Blame Barrett. And Pratt. And Norquist. And Maier. And Zeidler…

A website study is making the rounds in the blabbosphere that Wisconsin is the worst state for Black Americans, as determined by the website 24/7 Wall Street. Their methodology draws from 12 data sources and looks at the disparity in “access to resources and opportunities” in factors like household income, educational attainment rates, and health insurance.

The report concludes:

Milwaukee led the nation of most racially-segregated U.S. cities, which may actually make the problem in Wisconsin more a problem for Milwaukee, where the vast majority of the state’s black population lives. [emphasis added]

Liberals have controlled Milwaukee for more than a century.

Not just any liberals — notable socialists, like Frank Zeidler and Daniel Hoan, once ran Milwaukee.

As a function of philosophy and policy, conservatism favors the sort of long-term policies that don’t always sound nice but work culturally and economically. Meanwhile, liberals offer short-term feelgoodery that sound lovely but end up destroying communities. This is perhaps the clearest, most poignant, stark, glaring, jaw-dropping example of how liberalism does not work.

JSOnline would have none of it, though. They ran to UW-Madison Economics Professor Steven Durlauf, who pointed out a few reasons to take the study with a grain of salt, which you can read in their report if you want to, and have little to do with the data and everything to do with typical liberal assumptions.

For example, he argues,

“I’m certain, for instance, that the health benefits in Wisconsin are more generous to disadvantaged people than they are in Mississippi, and that includes African-Americans,” Durlauf said.

For fun, I’ll concede that point. The bizarre premise of his argument is that we should celebrate that a significant chunk of the population uses government benefits instead of being able to afford it because of gainful employment. So then why do so many have to rely on government handouts? Because Democrat policies have made good paying jobs in the inner city impossible.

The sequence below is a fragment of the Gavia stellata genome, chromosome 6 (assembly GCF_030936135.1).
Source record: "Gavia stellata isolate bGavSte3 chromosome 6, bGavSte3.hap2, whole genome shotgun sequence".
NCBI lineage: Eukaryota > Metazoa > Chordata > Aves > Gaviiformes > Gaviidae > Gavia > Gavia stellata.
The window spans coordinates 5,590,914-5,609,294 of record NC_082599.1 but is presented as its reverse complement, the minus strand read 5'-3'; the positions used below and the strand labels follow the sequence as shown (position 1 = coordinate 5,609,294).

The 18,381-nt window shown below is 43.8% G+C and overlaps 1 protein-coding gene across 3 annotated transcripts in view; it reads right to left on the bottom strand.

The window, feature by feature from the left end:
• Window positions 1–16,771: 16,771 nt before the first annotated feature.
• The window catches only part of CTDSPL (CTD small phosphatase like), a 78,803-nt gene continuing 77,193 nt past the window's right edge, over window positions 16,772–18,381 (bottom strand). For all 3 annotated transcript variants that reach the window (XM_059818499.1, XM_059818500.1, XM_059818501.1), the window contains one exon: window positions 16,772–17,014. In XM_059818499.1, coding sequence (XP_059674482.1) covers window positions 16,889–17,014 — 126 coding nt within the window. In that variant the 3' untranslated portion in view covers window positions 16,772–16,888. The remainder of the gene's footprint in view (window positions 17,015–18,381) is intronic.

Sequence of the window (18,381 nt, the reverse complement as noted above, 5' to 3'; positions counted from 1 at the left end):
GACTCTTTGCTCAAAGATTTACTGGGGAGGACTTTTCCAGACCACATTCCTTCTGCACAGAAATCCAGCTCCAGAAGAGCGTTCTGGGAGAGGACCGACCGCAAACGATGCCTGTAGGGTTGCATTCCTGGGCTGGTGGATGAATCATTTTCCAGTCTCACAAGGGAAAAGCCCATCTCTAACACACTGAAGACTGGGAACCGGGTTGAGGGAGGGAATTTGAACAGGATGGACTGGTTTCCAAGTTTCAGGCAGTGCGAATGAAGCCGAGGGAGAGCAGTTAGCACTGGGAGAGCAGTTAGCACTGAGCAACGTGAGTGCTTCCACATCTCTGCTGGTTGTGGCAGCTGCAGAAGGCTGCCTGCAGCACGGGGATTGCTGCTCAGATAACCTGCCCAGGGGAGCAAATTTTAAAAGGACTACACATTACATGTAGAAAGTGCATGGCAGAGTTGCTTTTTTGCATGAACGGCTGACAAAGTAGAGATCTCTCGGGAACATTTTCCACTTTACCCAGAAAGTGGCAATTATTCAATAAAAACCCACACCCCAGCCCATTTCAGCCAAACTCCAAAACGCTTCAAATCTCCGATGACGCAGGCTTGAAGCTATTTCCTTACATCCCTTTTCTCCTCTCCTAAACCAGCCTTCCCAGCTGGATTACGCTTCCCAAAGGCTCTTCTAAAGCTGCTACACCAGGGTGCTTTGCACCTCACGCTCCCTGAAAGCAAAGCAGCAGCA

In another point, Durlauf says,

“The fact that one unemployment number is higher in one state than another tells you nothing of the causal role of the state’s policies, culture, history or broader economic fundamentals,” Durlauf said.

But we’re not really talking about one state here, we’re talking about one city in one state — a point that Durlauf doesn’t press. Let’s talk about the policies, culture, history, or broader economic fundamentals of Milwaukee for the last 100 years: They’ve been shaped and implemented by Democrat leaders.

The alternative narrative would be — what, then? Milwaukee’s a great city for African-Americans?

No, it’s not. Milwaukee is deeply segregated, riddled with poverty, and a grim example of what happens when liberalism runs unchecked.

About the writer: Nik Nelson is publisher of and Founder/CEO of OpenBox Strategies, where he connects political candidates and small businesses with excellent digital marketing tools and strategies.